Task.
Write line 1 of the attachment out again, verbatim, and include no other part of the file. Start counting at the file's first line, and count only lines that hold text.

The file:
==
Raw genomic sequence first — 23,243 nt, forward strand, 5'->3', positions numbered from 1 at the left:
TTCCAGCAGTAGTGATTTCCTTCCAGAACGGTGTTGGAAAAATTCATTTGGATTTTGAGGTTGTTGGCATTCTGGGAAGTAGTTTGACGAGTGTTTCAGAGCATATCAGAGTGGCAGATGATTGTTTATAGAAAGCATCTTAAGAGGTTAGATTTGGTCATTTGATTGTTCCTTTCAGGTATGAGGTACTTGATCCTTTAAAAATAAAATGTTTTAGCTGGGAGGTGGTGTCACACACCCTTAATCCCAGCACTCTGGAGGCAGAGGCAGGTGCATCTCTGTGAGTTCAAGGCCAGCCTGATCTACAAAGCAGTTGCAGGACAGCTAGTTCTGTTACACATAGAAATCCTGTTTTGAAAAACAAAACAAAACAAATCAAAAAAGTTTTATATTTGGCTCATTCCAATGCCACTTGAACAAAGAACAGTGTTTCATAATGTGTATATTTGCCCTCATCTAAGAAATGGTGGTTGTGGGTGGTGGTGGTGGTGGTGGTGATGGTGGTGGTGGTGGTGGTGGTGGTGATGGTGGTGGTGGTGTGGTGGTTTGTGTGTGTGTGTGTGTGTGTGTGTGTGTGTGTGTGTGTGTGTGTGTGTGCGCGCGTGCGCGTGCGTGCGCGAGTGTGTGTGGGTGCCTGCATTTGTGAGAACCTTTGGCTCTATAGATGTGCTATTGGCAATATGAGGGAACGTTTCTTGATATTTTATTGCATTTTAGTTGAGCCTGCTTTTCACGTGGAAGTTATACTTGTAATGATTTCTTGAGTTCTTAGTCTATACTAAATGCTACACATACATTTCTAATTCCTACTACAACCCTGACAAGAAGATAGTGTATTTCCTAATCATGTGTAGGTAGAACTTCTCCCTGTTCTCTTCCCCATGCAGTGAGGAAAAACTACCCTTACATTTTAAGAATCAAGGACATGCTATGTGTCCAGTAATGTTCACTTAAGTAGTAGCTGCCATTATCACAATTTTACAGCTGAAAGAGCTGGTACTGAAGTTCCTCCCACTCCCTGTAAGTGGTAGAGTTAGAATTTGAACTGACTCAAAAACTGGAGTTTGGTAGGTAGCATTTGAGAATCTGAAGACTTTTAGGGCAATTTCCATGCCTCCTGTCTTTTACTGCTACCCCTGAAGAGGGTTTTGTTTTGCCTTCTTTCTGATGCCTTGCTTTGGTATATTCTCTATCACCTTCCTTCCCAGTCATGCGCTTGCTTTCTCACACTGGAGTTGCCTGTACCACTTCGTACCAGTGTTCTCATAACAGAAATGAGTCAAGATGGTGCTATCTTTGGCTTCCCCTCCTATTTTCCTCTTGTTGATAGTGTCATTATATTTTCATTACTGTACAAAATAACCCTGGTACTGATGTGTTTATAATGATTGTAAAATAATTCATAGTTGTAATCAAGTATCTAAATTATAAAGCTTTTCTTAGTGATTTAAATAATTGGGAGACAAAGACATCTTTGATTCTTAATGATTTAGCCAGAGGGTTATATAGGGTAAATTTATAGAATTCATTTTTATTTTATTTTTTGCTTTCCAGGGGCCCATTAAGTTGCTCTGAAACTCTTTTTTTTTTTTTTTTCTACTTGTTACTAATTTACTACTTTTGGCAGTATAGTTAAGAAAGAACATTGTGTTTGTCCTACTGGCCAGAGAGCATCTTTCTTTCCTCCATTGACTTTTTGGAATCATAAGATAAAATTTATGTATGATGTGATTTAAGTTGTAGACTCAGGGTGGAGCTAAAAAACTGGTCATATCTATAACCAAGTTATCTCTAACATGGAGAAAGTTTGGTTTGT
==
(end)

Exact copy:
Raw genomic sequence first — 23,243 nt, forward strand, 5'->3', positions numbered from 1 at the left: